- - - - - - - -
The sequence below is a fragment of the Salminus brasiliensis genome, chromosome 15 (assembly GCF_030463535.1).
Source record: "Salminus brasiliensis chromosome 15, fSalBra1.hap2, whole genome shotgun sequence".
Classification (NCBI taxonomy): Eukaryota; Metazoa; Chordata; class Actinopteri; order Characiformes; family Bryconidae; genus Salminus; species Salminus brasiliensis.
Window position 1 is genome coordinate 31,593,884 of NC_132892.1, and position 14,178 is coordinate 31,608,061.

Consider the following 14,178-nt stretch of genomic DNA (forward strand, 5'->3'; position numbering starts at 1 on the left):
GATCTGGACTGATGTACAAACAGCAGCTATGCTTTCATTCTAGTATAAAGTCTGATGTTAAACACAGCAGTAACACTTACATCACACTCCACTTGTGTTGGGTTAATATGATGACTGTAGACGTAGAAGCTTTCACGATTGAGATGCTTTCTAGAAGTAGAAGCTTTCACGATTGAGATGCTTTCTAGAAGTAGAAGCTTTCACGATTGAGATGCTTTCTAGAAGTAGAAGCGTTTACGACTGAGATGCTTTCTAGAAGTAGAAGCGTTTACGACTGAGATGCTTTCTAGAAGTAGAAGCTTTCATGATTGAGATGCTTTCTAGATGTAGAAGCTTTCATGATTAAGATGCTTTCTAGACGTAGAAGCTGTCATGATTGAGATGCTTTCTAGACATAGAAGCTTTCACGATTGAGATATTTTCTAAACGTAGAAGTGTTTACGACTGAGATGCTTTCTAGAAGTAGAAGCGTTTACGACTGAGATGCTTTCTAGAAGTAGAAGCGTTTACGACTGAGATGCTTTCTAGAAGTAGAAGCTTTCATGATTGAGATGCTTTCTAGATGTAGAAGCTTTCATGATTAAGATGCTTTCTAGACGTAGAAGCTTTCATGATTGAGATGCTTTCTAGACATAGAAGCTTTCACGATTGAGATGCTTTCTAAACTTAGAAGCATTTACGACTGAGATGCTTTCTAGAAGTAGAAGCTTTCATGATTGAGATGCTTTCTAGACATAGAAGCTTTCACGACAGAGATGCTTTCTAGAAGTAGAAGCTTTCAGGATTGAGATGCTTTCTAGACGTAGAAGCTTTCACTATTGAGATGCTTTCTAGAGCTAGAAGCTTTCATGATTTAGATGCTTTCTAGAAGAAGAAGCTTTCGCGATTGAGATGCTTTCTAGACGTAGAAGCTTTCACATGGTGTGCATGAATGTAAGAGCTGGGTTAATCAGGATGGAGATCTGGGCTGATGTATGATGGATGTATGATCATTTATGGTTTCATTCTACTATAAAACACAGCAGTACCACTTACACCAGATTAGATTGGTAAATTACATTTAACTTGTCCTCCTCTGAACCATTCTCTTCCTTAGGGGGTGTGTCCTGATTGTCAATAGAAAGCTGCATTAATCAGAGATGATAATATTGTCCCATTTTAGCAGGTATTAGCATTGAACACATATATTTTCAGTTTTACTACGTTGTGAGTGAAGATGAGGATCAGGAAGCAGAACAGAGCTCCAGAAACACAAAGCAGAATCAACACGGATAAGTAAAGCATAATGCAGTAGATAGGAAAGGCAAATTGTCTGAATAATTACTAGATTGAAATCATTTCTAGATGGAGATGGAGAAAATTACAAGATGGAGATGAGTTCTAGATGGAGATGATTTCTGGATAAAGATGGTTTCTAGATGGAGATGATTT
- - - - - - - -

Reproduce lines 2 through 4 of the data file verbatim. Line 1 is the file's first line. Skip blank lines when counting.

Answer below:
Source record: "Salminus brasiliensis chromosome 15, fSalBra1.hap2, whole genome shotgun sequence".
Classification (NCBI taxonomy): Eukaryota; Metazoa; Chordata; class Actinopteri; order Characiformes; family Bryconidae; genus Salminus; species Salminus brasiliensis.
Window position 1 is genome coordinate 31,593,884 of NC_132892.1, and position 14,178 is coordinate 31,608,061.